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The struggle is real: obstacles to digitalising your accounting processes

As the Covid-19 pandemic raged across the world in April 2020, Microsoft CEO Satya Nadella observed, “We’ve seen two years’ worth of digital transformation in two months.” 

We saw this same urgency among many SMEs in Singapore. By October last year, 83% of SMEs in the country had already established strategies to digitise their business processes, compared to just 50% in 2018, according to the 2020 SME Digital Transformation Study.

There’s a nuance to this story, though. It’s one thing to plan, and quite another to act. Implementing digital strategies has been tough, and the pandemic only served to delay SMEs’ progress in doing so. 

As a business owner, what’s preventing you from moving forward with your digitalisation strategy?

The cost of digitalisation

The SME Digital Transformation Study revealed that 56% of SMEs in Singapore found the implementation costs of digitalisation too high. This concern is valid, especially in the wake of the pandemic. In fact, cost control is a priority for 62% of SMEs in Singapore this year as they try to bounce back from last year’s economic slowdown.

With your books in the red or your finances stretching thin, it can be difficult to view digital tools as an investment. But others’ success may inspire you: in 2020, around 40% of SMEs with digital strategies up and running saw their sales grow compared to the non-adopters, 60% of which saw a decline.

Those who digitalised more than one area of their business did even better than those who only focused their digital plans on one area. Digitally mature companies enjoy double the benefits of those who don’t see it as a priority.

The key is to identify specific ways in which digitalisation can help your business reduce costs in both the short and long term. 

Lack of awareness of government initiatives

Luckily, the Singapore government is proactive in providing SMEs with assistance to increase their competitiveness and improve operations. The SMEs Go Digital programme offers several initiatives to help SMEs identify relevant digital tools and offset the cost of purchase. One of these is the Productivity Solutions Grant (PSG), which offsets the cost of buying pre-approved digital solutions by up to 80%.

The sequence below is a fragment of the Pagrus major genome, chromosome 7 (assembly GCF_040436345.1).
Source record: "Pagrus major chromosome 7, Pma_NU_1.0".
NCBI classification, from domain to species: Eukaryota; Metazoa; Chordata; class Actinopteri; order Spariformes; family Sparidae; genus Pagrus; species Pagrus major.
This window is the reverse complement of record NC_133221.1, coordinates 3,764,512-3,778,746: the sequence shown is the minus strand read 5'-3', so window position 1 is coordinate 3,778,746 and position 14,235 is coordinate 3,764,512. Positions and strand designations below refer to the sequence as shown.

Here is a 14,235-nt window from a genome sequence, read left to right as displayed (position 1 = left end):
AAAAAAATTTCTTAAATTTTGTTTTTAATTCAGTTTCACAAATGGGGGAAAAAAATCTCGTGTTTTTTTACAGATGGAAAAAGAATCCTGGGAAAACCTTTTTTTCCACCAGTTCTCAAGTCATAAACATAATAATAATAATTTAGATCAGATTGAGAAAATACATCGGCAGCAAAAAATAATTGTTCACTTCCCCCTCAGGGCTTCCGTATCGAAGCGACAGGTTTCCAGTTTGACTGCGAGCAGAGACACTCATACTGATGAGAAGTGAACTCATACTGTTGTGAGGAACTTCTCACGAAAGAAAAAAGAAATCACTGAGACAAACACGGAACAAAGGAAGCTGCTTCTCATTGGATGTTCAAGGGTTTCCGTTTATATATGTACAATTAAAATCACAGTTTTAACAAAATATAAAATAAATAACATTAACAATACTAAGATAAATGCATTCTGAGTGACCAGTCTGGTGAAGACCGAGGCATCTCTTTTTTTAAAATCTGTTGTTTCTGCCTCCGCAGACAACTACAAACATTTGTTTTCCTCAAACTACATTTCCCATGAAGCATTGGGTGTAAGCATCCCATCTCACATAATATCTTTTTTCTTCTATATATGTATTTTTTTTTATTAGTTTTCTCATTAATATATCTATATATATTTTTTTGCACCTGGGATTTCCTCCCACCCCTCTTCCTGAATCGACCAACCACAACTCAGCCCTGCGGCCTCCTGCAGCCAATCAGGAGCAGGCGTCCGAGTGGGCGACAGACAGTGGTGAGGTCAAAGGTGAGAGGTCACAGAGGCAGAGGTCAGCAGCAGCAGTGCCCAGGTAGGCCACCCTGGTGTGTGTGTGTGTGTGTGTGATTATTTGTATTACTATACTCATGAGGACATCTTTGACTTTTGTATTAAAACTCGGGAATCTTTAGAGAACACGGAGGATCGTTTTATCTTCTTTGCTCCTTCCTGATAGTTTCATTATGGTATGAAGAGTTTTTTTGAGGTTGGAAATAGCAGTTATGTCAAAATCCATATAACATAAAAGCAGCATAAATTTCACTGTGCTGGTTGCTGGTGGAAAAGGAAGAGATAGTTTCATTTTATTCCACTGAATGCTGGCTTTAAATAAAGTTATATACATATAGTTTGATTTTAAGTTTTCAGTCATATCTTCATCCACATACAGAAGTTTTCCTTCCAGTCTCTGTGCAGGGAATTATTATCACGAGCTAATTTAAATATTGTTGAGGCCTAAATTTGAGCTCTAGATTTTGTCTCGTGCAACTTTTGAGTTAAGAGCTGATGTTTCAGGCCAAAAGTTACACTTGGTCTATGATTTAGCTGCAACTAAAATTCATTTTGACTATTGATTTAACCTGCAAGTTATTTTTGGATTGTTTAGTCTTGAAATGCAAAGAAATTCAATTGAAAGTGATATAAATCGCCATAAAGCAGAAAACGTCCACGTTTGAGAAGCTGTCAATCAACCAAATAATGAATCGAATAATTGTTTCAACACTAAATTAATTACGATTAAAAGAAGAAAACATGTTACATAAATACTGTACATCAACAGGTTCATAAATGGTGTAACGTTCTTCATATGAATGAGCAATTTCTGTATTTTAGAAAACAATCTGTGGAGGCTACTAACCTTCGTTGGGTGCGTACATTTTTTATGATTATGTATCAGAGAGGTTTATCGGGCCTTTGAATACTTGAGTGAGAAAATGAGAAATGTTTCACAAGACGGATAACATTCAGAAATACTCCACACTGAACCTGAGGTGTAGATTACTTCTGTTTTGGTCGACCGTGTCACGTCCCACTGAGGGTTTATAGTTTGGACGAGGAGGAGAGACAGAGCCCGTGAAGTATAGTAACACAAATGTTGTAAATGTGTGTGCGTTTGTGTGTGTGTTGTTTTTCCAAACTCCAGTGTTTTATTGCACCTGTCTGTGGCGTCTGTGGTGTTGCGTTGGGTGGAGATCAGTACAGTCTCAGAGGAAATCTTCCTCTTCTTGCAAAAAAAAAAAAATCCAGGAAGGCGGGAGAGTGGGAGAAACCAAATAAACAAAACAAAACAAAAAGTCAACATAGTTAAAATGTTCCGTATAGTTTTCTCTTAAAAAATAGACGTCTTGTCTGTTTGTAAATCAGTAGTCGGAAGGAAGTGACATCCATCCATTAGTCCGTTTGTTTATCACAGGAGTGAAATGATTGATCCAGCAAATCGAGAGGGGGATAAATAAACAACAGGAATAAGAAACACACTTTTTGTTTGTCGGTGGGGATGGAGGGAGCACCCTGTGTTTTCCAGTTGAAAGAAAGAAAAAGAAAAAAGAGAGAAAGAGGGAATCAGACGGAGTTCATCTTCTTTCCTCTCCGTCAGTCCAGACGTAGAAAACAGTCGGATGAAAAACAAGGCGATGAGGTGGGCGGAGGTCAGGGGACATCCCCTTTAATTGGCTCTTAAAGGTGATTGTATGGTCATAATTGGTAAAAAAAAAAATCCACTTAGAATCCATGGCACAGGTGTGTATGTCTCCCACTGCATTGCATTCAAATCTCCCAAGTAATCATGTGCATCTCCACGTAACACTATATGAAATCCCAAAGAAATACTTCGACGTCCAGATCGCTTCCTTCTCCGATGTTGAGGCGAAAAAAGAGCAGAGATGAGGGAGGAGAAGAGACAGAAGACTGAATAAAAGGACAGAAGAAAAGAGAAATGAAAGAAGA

Other Go Digital initiatives: 

  • Digital resilience bonus
  • InvoiceNow
  • Industry Digital Plans
  • Pre-Approved Solutions
  • Start Digital Pack
  • Grow Digital Pack
  • SME Digital Tech Hub
  • Chief Technology Officer-as-a-Service
  • Advanced Digital Solutions

Knowledge of these grants is important in order to apply for assistance early, in case there’s a limit on the number of firms or budget. In the wake of the pandemic, the government is expanding its efforts to help more SMEs. In early March of this year, the SME Digital Reboot programme was launched to train 500 selected SMEs and help them digitise processes by the end of 2022.

If you’re wondering why the government is pouring so much of its resources into championing SMEs’ digitalisation, the country has much to gain from it. SMEs, after all, employ 70% of the country’s workforce. These businesses are also responsible for half of the nation’s gross domestic product (GDP), and could add another US$24 billion by 2024.